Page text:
TALLADEGA, Ala. (AP) -- Jeff Gordon remembered the routine. Make a left turn into victory lane. Dole out high-fives to the Rainbow Warriors. Get doused with champagne. Smile when receiving the big check and trophy.
But something was different this time.
There were hardly any boos coming from the grandstands.
Popular once again after his worst losing streak in five years, the three-time Winston Cup champion heard a wave of cheers Sunday when he held off Mike Skinner to win the DieHard 500 at Talladega Superspeedway.
''I don't remember that the last time I won here,'' said Gordon, who was used to hearing jeers when he dominated the sport.
On his way to the postrace news conference, he was surrounded by hundreds of adoring fans. A few even managed to shimmy up the steel girders under the stands, straining precariously to get a look.
''Everybody likes a winner,'' Gordon said. ''But no one likes someone who wins too much. I understand that. When the boos were coming, I would sit back and say, 'I don't blame them.' When I was winning 13 races in a season, 10 races in a season, that was unheard of.''
But things changed shortly after longtime crew chief Ray Evernham left the Rainbow Warriors. Gordon won the Oct. 11 race at Charlotte Motor Speedway, then fell into his worst slump in five years.
He went 13 races without a victory, matching the winless streak that covered the final 12 races of 1994 and the first event in '95.
Gordon failed to finish higher than 10th over the final five races last year and the futility carried over to this season. He was 12th in the point standings coming to Talladega and qualified poorly, starting 36th in the 43-car field.
But Gordon quickly pushed to the front and grabbed the lead for the first time with a brilliant move on lap 103 of the 188-lap event.
''I'm a little shocked,'' said Gordon, who came from further back in the field than any previous winner at Talladega. ''We were not very fast when we tested here and not very fast when we qualified. But, in the draft, the car was just spectacular.''
Gordon grabbed the lead from Mark Martin with five laps to go, becoming the ninth different winner in as many NASCAR Winston Cup races this year when he edged Skinner by about two car lengths.
''It was emotional for us,'' Gordon said after his 50th career victory. ''I know it hadn't been forever, but it had been a while.''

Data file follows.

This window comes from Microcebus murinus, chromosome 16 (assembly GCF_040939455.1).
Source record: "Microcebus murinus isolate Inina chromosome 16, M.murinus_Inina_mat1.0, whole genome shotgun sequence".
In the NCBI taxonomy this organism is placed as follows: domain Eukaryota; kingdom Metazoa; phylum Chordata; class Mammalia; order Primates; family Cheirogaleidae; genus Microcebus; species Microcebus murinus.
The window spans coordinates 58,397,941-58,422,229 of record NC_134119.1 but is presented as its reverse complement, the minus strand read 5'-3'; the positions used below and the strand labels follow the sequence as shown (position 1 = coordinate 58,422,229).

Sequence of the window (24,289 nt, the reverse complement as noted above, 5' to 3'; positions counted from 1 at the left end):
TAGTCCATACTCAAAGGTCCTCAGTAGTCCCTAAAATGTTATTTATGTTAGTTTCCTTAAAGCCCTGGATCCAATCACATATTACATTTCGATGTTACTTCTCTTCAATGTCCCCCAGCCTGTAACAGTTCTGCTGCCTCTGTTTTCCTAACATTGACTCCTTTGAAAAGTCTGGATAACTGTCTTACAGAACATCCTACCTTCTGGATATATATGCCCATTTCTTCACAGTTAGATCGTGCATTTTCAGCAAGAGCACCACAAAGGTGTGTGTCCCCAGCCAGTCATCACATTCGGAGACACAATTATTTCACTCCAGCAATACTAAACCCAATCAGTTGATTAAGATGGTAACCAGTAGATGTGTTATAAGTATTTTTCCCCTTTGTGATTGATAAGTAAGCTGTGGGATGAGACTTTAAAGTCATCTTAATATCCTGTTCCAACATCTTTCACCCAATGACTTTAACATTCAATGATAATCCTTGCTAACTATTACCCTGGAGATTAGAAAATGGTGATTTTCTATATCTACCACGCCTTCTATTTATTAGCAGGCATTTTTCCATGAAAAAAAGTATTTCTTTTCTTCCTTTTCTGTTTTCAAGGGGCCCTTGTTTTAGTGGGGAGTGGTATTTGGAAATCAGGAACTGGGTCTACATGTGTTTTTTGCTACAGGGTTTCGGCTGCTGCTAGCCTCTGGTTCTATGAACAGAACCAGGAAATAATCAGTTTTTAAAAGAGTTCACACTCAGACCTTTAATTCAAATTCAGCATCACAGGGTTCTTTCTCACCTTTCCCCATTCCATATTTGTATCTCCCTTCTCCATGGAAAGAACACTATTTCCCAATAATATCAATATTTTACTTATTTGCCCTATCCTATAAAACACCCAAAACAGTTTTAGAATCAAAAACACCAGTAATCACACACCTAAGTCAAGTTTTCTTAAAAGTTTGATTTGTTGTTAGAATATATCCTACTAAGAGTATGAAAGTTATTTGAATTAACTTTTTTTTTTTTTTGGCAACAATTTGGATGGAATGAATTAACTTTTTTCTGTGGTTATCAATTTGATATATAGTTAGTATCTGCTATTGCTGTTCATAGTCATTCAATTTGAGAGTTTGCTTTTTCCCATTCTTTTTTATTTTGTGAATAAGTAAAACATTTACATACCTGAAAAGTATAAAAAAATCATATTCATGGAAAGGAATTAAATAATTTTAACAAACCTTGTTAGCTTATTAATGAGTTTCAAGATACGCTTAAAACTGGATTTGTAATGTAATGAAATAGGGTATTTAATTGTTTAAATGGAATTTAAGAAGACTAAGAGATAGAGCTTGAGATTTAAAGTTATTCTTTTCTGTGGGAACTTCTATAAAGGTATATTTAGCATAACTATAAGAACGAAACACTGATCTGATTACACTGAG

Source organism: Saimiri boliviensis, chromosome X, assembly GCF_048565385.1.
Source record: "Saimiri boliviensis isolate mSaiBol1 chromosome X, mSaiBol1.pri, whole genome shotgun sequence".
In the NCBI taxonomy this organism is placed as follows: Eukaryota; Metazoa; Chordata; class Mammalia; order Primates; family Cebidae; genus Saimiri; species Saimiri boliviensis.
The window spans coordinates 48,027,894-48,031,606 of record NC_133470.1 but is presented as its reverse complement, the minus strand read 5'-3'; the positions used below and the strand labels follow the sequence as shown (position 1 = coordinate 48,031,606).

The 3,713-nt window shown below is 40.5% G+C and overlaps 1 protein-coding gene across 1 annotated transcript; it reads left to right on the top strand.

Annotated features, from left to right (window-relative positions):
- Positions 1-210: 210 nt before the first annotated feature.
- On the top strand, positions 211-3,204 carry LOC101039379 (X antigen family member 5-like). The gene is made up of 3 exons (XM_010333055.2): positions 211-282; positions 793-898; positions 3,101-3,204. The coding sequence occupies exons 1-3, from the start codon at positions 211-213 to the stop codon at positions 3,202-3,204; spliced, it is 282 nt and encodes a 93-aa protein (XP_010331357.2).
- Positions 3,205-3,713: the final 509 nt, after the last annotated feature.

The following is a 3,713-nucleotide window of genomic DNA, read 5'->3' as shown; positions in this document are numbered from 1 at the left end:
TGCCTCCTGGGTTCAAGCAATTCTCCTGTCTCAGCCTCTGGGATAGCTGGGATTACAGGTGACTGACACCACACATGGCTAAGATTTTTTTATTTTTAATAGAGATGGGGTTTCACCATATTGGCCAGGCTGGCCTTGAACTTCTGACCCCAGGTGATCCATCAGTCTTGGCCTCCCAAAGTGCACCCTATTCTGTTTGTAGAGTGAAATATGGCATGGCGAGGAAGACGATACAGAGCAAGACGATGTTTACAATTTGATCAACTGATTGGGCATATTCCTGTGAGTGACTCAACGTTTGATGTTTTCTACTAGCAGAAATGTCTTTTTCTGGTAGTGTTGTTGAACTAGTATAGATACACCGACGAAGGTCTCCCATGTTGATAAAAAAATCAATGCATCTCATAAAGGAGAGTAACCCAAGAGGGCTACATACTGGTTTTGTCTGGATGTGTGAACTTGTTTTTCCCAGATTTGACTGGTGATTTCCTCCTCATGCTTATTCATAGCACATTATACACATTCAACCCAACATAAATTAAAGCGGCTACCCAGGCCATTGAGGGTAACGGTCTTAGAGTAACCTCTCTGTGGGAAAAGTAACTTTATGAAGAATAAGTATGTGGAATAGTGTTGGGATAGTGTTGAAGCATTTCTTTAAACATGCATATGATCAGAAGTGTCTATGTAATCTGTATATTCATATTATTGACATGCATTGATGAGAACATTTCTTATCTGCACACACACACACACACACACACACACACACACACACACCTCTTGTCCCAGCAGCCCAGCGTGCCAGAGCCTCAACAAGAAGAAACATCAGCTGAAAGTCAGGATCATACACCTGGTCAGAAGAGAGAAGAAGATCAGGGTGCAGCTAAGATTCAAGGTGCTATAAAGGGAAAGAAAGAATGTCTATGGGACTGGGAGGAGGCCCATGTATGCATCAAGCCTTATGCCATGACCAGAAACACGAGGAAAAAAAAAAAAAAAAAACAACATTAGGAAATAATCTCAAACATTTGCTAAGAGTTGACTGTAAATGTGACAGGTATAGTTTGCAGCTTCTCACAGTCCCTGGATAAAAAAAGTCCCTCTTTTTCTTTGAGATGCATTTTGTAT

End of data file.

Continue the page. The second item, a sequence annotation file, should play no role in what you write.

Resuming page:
On lap 183, Gordon dived to the inside coming out of turn 4, nipping at the infield grass to get past Martin. Skinner fell into line behind Gordon and tried bravely to pull out his first Cup victory.
But Gordon would not be denied. He blocked Skinner time and time again on the backstretch, briefly fishtailing at one point before regaining control and maintaining the lead as the two cars went nose-to-tail.
Dale Earnhardt, who has won a record nine Cup races at Talladega, tried to get into the mix on the final trip around the 2.66-mile track. But The Intimidator drifted high in turn four while Gordon pulled away from Skinner for a 0.189-second victory.
He won with an average speed of 161.157 mph as Chevrolet captured the top four places. Teammates Skinner and Earnhardt finished second and third, followed by Kenny Irwin. Jimmy Spencer, in a Ford Taurus, was fifth.
''The only way I was going to beat him was if I hit him and spun him out and took a chance on hurting somebody,'' said Skinner, who had his best career finish. ''I don't want to win my first race because I knocked somebody out of the race who raced me clean all day.''
Gordon, who won $159,755 for the victory, was one of 10 drivers involved in 27 lead changes on a track where carburetor restrictor plates promote close racing by robbing the cars of horsepower.
The three- and four-wide racing kept the massive crowd of 185,000 on its feet most of the day, adding a short-track flair to the longest, fastest oval on the circuit.
''As far as pushing and shoving and knocking around, it's more like Martinsville racing than a superspeedway,'' Earnhardt said. ''It was a rock 'em, sock 'em day.''
Martin, who led 98 laps and seemed much of the day to have the strongest car on the track, slipped back to sixth in a Ford. But he grabbed the lead in the season standings, holding a 24-point lead over Bobby Labonte.
Labonte was taken out in the only major crash of the day, a 16-car, chain-reaction wreck on lap 138. No one was seriously injured, but Labonte wound up 21st and one lap down in his battered Pontiac.
Another frightening incident occurred on lap 175, when rookie Dave Blaney lost control and slid backward down pit road while crew members scrambled to get out of the way.
Dale Jarrett's team owner, Robert Yates, hurt a leg when he jumped off the wall. But he pulled himself up after a few minutes, put back on his headset and finished the race. Joe Snyder, a crewman for Ed Berrier, was taken away in an ambulance complaining of back pain, but he was treated and released from the infield care center.
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